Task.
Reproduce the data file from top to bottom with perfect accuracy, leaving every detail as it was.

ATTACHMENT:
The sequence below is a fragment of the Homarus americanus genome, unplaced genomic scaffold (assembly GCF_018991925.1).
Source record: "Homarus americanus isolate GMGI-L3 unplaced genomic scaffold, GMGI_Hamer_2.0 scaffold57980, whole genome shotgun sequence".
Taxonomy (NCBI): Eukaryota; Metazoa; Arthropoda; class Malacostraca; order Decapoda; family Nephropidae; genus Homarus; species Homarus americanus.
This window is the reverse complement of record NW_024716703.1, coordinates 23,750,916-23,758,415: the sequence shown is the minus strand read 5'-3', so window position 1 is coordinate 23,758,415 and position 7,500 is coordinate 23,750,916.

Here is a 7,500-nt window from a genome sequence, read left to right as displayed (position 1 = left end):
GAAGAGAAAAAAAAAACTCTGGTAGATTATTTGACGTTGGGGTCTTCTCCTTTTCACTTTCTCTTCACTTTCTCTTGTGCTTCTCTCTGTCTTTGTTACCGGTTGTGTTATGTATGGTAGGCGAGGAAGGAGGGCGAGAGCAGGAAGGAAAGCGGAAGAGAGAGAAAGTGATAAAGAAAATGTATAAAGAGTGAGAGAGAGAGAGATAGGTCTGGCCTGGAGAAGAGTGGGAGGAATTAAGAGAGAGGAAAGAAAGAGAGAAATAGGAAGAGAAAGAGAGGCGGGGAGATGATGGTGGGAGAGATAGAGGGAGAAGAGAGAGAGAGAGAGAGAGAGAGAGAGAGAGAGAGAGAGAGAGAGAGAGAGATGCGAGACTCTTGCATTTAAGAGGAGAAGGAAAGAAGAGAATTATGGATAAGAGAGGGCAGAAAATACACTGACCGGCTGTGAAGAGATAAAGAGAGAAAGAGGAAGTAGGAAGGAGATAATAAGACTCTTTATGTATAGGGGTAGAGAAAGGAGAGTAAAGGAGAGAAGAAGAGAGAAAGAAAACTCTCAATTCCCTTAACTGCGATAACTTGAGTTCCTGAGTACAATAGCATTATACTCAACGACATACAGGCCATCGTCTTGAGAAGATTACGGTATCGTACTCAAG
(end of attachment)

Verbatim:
The sequence below is a fragment of the Homarus americanus genome, unplaced genomic scaffold (assembly GCF_018991925.1).
Source record: "Homarus americanus isolate GMGI-L3 unplaced genomic scaffold, GMGI_Hamer_2.0 scaffold57980, whole genome shotgun sequence".
Taxonomy (NCBI): Eukaryota; Metazoa; Arthropoda; class Malacostraca; order Decapoda; family Nephropidae; genus Homarus; species Homarus americanus.
This window is the reverse complement of record NW_024716703.1, coordinates 23,750,916-23,758,415: the sequence shown is the minus strand read 5'-3', so window position 1 is coordinate 23,758,415 and position 7,500 is coordinate 23,750,916.

Here is a 7,500-nt window from a genome sequence, read left to right as displayed (position 1 = left end):
GAAGAGAAAAAAAAAACTCTGGTAGATTATTTGACGTTGGGGTCTTCTCCTTTTCACTTTCTCTTCACTTTCTCTTGTGCTTCTCTCTGTCTTTGTTACCGGTTGTGTTATGTATGGTAGGCGAGGAAGGAGGGCGAGAGCAGGAAGGAAAGCGGAAGAGAGAGAAAGTGATAAAGAAAATGTATAAAGAGTGAGAGAGAGAGAGATAGGTCTGGCCTGGAGAAGAGTGGGAGGAATTAAGAGAGAGGAAAGAAAGAGAGAAATAGGAAGAGAAAGAGAGGCGGGGAGATGATGGTGGGAGAGATAGAGGGAGAAGAGAGAGAGAGAGAGAGAGAGAGAGAGAGAGAGAGAGAGAGAGAGAGAGAGATGCGAGACTCTTGCATTTAAGAGGAGAAGGAAAGAAGAGAATTATGGATAAGAGAGGGCAGAAAATACACTGACCGGCTGTGAAGAGATAAAGAGAGAAAGAGGAAGTAGGAAGGAGATAATAAGACTCTTTATGTATAGGGGTAGAGAAAGGAGAGTAAAGGAGAGAAGAAGAGAGAAAGAAAACTCTCAATTCCCTTAACTGCGATAACTTGAGTTCCTGAGTACAATAGCATTATACTCAACGACATACAGGCCATCGTCTTGAGAAGATTACGGTATCGTACTCAAG